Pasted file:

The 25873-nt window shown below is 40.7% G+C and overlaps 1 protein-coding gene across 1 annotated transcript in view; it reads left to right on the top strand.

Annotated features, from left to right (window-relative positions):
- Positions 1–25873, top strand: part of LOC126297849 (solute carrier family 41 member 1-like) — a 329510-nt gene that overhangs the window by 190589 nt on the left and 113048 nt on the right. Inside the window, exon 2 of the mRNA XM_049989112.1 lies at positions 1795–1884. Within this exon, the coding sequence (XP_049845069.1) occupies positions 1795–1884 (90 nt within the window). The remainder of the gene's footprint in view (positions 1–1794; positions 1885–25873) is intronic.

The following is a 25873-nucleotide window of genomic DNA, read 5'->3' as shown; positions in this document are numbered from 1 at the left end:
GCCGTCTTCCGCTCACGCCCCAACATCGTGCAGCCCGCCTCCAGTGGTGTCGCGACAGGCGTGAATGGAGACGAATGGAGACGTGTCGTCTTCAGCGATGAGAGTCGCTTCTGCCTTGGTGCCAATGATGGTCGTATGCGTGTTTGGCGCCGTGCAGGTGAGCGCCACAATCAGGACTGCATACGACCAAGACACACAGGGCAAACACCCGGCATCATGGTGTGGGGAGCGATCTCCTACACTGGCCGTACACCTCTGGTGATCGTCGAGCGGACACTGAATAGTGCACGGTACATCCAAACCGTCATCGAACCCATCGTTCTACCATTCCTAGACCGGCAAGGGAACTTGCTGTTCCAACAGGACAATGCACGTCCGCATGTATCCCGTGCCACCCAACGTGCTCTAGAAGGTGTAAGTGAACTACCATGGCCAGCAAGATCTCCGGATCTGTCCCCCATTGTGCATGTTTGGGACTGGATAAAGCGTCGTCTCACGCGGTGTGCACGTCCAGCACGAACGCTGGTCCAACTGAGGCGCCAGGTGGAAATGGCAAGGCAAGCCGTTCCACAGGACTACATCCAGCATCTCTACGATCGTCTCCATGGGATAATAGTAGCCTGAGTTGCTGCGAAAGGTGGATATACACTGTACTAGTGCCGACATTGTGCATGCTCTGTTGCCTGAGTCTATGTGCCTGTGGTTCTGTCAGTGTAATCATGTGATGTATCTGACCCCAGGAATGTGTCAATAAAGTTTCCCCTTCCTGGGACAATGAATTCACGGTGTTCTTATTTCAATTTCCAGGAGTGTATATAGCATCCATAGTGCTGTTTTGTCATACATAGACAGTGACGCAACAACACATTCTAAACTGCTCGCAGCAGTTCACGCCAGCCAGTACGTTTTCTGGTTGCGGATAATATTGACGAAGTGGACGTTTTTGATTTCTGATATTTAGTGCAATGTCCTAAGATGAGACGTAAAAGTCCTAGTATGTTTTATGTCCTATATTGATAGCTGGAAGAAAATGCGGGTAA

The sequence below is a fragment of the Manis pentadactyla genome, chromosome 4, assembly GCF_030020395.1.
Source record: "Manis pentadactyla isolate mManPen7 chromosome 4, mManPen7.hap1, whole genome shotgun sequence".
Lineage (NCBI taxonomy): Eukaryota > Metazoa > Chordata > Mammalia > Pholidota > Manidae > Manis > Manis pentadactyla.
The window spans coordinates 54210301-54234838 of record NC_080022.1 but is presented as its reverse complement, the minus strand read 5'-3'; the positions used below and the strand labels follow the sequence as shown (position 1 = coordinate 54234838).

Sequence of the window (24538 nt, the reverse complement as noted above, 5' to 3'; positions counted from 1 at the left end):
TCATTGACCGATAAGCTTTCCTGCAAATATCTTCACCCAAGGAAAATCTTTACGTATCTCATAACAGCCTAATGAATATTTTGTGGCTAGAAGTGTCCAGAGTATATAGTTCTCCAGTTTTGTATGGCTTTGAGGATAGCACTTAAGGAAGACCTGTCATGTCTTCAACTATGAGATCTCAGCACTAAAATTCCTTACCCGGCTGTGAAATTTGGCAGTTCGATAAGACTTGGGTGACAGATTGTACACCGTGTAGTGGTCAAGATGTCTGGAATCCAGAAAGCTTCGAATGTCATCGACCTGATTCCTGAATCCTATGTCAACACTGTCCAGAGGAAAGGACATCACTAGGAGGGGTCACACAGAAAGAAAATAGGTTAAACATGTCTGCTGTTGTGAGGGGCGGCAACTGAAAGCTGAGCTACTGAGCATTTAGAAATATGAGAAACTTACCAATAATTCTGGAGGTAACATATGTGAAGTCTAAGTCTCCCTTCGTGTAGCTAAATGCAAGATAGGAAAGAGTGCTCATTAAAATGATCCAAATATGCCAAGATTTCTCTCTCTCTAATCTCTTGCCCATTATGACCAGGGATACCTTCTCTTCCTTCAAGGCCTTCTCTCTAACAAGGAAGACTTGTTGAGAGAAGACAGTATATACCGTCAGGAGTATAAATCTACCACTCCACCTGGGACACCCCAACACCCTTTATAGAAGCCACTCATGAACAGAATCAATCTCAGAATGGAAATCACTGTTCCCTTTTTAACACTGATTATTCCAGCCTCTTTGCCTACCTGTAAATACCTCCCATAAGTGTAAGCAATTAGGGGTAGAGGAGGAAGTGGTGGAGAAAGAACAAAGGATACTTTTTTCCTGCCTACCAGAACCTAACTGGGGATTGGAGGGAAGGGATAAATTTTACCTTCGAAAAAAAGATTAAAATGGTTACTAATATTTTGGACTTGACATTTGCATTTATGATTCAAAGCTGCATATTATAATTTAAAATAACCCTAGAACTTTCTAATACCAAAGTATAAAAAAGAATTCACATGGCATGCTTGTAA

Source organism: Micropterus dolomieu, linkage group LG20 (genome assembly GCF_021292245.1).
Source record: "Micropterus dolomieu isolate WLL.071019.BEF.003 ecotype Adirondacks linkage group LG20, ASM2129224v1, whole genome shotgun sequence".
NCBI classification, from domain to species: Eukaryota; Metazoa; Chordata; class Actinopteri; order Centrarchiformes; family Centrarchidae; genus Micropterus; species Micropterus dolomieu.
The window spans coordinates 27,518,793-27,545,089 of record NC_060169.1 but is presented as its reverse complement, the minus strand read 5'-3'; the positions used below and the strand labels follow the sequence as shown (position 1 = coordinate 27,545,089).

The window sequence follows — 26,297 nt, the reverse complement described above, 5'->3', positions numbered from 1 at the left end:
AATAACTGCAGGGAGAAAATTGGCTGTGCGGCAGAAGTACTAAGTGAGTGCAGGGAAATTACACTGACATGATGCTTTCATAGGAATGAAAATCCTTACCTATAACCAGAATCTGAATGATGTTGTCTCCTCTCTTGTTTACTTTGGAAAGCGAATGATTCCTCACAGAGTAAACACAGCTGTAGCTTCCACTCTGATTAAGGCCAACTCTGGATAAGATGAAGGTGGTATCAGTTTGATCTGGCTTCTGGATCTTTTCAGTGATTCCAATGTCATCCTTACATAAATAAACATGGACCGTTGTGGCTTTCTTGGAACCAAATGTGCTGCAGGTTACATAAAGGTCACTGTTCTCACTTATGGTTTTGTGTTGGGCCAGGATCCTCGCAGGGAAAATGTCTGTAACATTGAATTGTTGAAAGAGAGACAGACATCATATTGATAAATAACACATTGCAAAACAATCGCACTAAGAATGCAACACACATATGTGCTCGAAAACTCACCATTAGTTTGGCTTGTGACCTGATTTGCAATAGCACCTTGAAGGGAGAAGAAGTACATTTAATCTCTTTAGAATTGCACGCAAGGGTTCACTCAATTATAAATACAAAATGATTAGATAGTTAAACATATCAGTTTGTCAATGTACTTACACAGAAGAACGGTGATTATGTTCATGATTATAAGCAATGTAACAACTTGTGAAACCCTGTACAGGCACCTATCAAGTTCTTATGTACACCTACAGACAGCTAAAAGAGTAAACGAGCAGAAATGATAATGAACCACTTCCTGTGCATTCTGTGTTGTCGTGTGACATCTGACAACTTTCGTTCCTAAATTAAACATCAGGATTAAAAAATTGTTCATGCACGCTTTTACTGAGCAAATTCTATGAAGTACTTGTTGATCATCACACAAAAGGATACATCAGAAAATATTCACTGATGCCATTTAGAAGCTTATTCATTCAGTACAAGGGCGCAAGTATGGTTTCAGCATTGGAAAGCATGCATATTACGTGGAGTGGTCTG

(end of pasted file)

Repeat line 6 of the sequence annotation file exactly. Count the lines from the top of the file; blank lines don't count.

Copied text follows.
The sequence below is a fragment of the Manis pentadactyla genome, chromosome 4, assembly GCF_030020395.1.